Cards may offer any or all of the following functions: direct deposits of payroll checks, withdrawals of cash at ATMs, payments for retail purchases, bill payments, and money transfers. Some cards require the cardholder to enter a PIN (personal identification number) at the point of sale, whereas others require the cardholder’s signature. Credit-building features, in which accounts in good standing are reported to one of the credit bureaus, are offered by a few card issuers, although the degree to which such features actually influence a customer’s credit score is still unclear. There is some preliminary discussion among industry representatives about the feasibility of adding overdraft protection or payday advance features; for example, cardholders would pay a fee to receive a loan advance from their next payroll deposit. Here, again, the net benefit to cardholders is unclear.2

Consumers need to be aware of how these cards work and the fees they will incur. Given the wide range and complexity of card types and features, consumers must weigh the benefits of these features against the additional costs incurred. Below are some of the primary categories of fees and the ranges of fees that may be charged3. Cards that have relatively high fees in one category often tend to have relatively low fees in another category; for example, higher monthly fees are often associated with lower or no transaction fees.

Table 1: Basic Fee Categories

$0 to $39.95
$0 to $99.95
$0 to $9.95
Point of Sale
$0 to $2.004
Domestic ATM Transaction (within network)
$0 to $2.50

Other potential fees to look for include:

  • Transaction limit fee
  • Bill payment fee
  • Phone or online transaction fee
  • Reload fee
  • Money transfer fee
  • Out-of-network domestic ATM transaction fee
  • International ATM transaction fee
  • Inactivity fee
  • Overdraft fee
  • Overdraft protection fee
  • Payday advance fee
  • Credit-reporting fee
  • Dispute fee

Consumers should also pay attention to whether or not their financial transactions generate dual fees. For example, while the company offering the card may not charge a fee to the consumer for reloading the card, there may be a charge from a third-party, such as a retail store or a check cashing business, that accepts and loads these funds.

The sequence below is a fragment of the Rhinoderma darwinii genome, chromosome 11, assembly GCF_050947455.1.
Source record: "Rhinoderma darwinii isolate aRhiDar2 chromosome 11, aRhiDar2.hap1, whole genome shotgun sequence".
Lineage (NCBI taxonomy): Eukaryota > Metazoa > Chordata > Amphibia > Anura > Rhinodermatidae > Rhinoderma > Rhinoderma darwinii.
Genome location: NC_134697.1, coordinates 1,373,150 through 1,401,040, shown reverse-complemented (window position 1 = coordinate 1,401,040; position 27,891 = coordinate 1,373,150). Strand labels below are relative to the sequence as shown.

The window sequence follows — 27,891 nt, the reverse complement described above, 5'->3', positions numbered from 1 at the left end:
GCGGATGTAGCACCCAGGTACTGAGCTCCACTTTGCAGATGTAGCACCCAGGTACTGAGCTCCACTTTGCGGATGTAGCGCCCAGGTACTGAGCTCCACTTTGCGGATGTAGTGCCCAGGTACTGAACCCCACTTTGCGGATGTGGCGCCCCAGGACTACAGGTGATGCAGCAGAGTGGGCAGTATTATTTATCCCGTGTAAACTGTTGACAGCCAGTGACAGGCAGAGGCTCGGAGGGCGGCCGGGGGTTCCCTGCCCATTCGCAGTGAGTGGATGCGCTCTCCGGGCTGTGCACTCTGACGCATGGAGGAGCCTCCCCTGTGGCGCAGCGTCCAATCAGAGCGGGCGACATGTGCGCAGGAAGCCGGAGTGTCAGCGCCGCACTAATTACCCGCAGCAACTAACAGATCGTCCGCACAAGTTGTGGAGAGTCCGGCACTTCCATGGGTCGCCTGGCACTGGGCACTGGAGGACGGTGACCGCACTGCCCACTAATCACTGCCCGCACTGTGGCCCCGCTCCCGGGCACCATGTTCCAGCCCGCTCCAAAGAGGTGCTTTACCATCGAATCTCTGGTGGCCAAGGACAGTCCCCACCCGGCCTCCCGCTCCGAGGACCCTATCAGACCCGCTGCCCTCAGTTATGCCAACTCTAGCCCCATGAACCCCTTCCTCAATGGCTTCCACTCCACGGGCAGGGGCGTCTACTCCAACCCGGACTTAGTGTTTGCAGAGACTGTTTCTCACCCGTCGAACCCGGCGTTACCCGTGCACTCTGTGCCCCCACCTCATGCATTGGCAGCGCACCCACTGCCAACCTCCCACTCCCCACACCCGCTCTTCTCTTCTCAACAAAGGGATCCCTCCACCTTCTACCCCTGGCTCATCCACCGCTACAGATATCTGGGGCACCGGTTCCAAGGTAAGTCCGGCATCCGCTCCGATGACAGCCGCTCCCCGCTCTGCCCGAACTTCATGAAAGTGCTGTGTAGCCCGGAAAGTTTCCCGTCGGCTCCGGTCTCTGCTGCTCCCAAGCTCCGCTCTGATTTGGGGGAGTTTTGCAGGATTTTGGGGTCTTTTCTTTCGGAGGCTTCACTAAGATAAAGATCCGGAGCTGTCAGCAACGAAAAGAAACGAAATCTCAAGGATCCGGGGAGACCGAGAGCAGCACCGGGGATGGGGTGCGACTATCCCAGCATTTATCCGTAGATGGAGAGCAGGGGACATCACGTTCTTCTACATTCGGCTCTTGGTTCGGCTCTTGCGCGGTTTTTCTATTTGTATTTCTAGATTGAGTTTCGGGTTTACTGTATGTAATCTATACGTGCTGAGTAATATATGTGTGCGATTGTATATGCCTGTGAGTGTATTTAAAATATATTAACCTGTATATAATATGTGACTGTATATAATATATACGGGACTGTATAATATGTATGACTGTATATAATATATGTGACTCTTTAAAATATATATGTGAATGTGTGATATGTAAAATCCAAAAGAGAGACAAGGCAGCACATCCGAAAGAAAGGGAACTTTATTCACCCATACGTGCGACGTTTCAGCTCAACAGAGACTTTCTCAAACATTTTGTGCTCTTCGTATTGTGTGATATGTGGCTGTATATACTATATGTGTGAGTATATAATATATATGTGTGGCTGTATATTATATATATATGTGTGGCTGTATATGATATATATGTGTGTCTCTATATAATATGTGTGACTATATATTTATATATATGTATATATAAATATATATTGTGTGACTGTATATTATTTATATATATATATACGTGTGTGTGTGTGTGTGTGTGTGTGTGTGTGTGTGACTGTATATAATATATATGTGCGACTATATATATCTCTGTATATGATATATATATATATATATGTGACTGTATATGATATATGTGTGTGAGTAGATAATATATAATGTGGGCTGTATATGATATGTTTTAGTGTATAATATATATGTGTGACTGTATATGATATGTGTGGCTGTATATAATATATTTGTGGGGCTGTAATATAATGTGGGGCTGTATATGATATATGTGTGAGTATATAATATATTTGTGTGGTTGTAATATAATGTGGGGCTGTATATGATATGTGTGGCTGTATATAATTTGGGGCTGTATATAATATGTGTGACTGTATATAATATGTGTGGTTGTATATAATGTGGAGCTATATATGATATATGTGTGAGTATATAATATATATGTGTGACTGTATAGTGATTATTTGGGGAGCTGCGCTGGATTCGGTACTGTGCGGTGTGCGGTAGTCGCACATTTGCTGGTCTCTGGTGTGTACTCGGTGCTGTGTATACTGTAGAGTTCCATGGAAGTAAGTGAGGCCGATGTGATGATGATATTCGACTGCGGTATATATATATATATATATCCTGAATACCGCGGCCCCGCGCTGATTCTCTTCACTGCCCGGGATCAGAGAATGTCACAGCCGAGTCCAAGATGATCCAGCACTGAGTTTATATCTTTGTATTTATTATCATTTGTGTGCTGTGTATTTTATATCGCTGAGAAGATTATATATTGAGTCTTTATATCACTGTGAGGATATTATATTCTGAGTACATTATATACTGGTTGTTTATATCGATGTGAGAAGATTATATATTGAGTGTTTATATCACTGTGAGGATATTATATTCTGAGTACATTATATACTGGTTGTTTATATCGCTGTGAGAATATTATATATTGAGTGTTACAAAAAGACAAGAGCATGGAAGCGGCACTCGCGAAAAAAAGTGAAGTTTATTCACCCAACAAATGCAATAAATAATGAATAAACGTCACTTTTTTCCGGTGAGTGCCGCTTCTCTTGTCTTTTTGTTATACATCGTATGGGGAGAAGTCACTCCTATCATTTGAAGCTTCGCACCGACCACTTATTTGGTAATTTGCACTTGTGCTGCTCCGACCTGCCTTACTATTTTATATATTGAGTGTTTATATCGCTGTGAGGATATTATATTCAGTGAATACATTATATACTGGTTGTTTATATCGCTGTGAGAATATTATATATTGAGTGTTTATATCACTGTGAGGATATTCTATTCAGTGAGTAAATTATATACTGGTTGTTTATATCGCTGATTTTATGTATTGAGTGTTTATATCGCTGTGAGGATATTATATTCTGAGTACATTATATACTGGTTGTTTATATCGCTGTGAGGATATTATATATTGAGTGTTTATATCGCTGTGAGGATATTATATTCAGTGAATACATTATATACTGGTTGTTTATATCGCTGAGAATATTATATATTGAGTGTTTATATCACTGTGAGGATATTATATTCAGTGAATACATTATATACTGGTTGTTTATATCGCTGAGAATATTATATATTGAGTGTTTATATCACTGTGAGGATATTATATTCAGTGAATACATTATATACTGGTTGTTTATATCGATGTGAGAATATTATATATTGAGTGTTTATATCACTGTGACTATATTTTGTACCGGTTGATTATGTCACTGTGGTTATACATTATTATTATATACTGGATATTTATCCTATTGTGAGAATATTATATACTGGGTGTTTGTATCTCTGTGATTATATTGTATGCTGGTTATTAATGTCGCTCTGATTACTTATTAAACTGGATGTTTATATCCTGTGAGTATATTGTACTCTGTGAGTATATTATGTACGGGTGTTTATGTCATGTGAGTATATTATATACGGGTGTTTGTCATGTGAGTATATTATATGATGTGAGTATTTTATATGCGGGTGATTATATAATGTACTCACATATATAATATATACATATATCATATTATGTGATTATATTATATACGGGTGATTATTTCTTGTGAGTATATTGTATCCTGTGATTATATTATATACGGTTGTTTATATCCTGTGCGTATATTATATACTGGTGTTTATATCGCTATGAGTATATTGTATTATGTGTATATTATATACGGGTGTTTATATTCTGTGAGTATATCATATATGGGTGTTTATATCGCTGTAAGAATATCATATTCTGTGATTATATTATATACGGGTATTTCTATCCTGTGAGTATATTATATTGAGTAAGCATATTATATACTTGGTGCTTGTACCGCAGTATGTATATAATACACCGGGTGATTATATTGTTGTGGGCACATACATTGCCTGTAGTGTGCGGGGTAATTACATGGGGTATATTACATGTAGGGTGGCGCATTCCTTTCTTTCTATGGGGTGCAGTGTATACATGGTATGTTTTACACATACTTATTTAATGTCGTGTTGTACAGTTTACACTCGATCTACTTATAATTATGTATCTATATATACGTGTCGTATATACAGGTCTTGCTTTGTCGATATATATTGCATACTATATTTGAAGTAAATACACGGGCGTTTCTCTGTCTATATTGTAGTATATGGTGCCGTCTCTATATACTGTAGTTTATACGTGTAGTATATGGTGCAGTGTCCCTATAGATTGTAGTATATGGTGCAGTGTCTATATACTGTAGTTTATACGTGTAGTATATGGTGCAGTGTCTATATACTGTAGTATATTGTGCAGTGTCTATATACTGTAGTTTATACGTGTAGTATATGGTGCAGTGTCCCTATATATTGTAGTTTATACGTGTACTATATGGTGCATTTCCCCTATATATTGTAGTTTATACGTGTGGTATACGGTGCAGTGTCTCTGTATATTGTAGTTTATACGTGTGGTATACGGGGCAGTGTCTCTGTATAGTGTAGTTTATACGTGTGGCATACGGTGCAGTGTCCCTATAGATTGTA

Whether a stored value card makes financial sense for a consumer depends on how the consumer expects to use the card. Consumers should carefully examine the fee structure of different stored value card products and calculate the expected monthly costs for each card based on the kind and number of transactions they foresee making. They should also compare the costs and benefits of using a stored value card in lieu of holding a checking account or using alternative financial service providers such as check-cashing businesses. The table below shows average fees nationwide for various types of non-interest-bearing checking accounts.5

Table 2: Minimum Balances and Fees for Non-Interest-Bearing Checking Accounts
Average Monthly Fee
Single-Balance, Single-Fee*
*The monthly fee is not charged if accountholder maintains the minimum balance.
**The monthly fee is charged regardless of balance; per-check fees are not always charged.

Consumers should be aware that some states, including New York, require banks to provide low-cost checking accounts. Even so, consumers should verify whether monthly, per check, or other fees (e.g., out-of-network domestic or foreign ATM fees, overdraft fees, debit-card transaction fees, and transaction limit fees) are charged against these types of checking accounts.

Consumers may also wish to compare the costs of using a stored value card with those of using a check-cashing business or other alternative financial service provider. Fees at check-cashing businesses vary widely because they are determined at the state regulatory level. Fee limits in New York, New Jersey, and Connecticut, are among the lowest in the nation, ranging from 1.4% to 2.0% for most checks. As of 2003, eighteen states had no limits whatsoever.6 Check-cashing customers will also pay fees for bill payment services, money orders, and money transfer services.